Government Shutdown: New E-Verify Rules; Other Impacts for Employers

Written by Joanna Morrow

Joanna Morrow, Principal and Founder of Employer Benefits & Advice, is an employer consultant and advocate who has worked in the employee benefits industry for over two decades. She works diligently to help employers overcome obstacles in their business by sharing her expertise in Human Resources, Benefits & Compensation, Process Mapping, Risk Management and ERISA/DOL/IRS compliance. She is a licensed life and health insurance professional in the State of Arizona and is an active member of the National Association of Health Underwriters (NAHU).

Government Shutdown: New E-Verify Rules; Other Impacts for Employers

The current partial government shutdown—which has been in effect since Dec. 22, 2018—is the longest shutdown in U.S. history. Unlike past shutdowns, the government is not completely closed. However, due to the prolonged nature of the shutdown, some employers are starting to feel its effects.

Here is an overview of how the shutdown is affecting private employers across the country.

Federal Agencies Impacted by the Shutdown

Employers, if they haven’t already, will soon start to feel the effects of the shutdown in terms of workplace discrimination claims, Department of Justice (DOJ) litigation and workplace immigration verification. Here is a brief overview of what the temporary closure of key federal agencies means for employers.

1. Immigration & State Department

Unlike past shutdowns, immigration-related agencies have generally remained open, lessening the effects for employers this time around.

However, the State Department is affected by the shutdown, which, in turn, means that the E-Verify system is not available for employers. As a result, below is a list of functions employers are not able to perform during the shutdown.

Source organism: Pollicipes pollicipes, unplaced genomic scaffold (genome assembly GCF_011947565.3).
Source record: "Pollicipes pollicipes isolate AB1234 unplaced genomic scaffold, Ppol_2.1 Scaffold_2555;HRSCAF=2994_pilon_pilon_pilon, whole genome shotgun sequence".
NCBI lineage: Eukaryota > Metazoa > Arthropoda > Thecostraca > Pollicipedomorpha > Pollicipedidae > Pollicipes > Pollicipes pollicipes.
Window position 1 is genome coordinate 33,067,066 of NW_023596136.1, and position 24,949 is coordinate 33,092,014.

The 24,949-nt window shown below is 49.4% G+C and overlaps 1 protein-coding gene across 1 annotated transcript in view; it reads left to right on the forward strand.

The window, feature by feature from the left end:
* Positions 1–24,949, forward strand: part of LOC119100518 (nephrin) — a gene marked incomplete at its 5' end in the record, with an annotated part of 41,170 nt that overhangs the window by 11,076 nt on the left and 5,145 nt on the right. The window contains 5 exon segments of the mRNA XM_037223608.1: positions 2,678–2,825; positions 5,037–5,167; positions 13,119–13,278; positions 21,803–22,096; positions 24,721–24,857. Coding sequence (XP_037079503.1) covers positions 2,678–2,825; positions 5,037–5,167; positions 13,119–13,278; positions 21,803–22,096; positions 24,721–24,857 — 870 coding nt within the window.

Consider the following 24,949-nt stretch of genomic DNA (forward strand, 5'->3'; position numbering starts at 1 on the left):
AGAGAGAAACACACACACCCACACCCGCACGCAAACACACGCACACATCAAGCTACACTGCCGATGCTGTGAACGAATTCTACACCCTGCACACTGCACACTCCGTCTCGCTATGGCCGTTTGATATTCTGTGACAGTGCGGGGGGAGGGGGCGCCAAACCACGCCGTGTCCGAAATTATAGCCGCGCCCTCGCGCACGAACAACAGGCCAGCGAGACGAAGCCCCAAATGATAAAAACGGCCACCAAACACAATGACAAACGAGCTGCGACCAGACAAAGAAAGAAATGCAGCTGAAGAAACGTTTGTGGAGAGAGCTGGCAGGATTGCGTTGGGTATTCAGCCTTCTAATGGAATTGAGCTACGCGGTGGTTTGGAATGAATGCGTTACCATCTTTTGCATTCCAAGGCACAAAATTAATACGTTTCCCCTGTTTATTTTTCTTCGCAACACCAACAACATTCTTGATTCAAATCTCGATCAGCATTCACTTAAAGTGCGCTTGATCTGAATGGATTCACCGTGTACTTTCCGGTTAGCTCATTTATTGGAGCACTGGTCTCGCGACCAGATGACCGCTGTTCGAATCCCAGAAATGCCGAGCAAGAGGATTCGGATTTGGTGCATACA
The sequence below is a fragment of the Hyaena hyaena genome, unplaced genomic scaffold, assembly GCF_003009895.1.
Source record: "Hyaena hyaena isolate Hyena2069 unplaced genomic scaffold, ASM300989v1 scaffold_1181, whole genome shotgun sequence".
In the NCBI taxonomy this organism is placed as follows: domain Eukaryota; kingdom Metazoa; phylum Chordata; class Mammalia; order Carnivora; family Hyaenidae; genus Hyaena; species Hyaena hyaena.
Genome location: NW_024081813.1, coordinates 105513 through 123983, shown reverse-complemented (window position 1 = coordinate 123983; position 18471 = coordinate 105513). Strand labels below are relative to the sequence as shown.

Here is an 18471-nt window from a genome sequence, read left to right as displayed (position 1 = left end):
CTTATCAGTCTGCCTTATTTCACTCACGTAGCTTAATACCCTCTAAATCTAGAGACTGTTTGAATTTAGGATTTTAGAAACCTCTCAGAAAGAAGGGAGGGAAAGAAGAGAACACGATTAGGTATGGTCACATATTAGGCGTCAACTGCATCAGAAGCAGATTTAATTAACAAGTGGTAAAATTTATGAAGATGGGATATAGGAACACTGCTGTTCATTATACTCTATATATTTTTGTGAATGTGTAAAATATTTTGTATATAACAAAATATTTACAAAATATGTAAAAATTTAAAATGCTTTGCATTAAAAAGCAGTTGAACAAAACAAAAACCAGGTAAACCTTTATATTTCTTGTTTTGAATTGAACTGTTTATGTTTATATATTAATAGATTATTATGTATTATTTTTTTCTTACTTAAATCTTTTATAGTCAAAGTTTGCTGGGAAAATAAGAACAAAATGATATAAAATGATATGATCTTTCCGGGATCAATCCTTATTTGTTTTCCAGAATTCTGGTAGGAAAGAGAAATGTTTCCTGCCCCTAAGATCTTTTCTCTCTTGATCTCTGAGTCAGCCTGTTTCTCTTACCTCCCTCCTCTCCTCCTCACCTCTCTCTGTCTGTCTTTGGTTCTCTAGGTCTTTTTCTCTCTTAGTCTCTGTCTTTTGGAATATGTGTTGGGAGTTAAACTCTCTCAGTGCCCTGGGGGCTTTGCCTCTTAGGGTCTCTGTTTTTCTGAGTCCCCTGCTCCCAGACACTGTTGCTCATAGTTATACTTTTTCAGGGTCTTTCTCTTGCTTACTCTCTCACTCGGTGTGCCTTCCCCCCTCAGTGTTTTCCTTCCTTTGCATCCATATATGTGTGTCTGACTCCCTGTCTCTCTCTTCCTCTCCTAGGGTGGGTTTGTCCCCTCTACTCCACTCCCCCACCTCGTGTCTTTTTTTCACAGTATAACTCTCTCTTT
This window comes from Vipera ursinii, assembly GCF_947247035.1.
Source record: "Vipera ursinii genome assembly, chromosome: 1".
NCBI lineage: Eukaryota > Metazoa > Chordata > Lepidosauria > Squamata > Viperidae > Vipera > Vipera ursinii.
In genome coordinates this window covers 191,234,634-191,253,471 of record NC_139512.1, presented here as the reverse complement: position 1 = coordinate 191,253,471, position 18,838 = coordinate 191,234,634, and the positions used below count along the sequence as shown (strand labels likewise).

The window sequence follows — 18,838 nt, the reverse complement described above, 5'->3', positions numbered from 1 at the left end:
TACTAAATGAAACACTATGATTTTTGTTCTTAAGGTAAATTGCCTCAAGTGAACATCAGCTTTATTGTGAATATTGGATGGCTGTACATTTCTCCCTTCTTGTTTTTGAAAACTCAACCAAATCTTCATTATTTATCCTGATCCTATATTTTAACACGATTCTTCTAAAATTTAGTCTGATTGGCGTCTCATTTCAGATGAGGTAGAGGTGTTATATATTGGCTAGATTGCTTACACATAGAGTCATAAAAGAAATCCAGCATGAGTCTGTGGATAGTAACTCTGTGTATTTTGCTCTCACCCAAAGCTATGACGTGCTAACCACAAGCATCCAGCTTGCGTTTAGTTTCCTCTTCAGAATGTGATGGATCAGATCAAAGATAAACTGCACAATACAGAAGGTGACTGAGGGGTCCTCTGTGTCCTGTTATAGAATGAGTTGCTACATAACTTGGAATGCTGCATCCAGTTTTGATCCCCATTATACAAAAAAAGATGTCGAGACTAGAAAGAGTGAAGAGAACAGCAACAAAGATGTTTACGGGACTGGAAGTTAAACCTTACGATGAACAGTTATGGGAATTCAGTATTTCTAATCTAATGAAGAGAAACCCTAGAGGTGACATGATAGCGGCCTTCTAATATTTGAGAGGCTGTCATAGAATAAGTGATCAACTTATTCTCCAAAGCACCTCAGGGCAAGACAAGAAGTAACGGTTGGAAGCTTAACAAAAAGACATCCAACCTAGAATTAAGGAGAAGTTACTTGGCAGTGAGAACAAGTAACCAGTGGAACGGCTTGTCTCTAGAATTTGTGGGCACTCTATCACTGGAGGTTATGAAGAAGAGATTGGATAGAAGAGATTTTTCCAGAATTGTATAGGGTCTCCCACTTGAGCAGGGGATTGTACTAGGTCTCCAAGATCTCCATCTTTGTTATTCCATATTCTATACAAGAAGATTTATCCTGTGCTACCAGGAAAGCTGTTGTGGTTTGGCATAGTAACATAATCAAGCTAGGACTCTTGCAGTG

E-Verify Functions Employers Cannot Perform During the Government Shutdown:

  • Enroll in the E-Verify system
  • Create, view or take action in an E-Verify case
  • Add, edit or delete a user account or company information
  • Reset passwords
  • Run reports
  • Resolve E-Verify Tentative Nonconfirmations (TNCs)

NOTE: Despite the E-Verify system being down, employers are still subject to Form I-9: Employment Eligibility Verification obligations.

Concessions Granted by USCIS During the Shutdown

In an effort to minimize the burden on employers and employees, the U.S. Citizenship and Immigration Services (USCIS) has implemented the following policies for cases affected by the unavailability of E-Verify:

  • The three-day rule for creating E-Verify cases is suspended.
  • The period during which employees may resolve TNCs will be extended, regardless of how many days E-Verify is unavailable.
  • USCIS will provide additional guidance regarding the three-day rule and the period to resolve TNCs deadlines once the shutdown ends.
  • Employers are prohibited from taking adverse action against an employee due to their interim E-Verify case status, including when the case is in extended status due to the unavailability of E-Verify.
  • Federal contractors with the Federal Acquisition Regulation E-Verify clause should contact their contracting officer to inquire about their deadlines.

2. Equal Employment Opportunity Commission (EEOC)

The EEOC, which is the office responsible for eradicating discrimination in the workplace, has the authority to receive, initiate, and investigate charges of discrimination filed against employers.

  • The government shutdown has reduced the EEOC’s authority to receive, initiate and investigate charges of discrimination filed against employers.
  • EEOC’s regular staff of over 2,000 employees has been reduced to just over 100.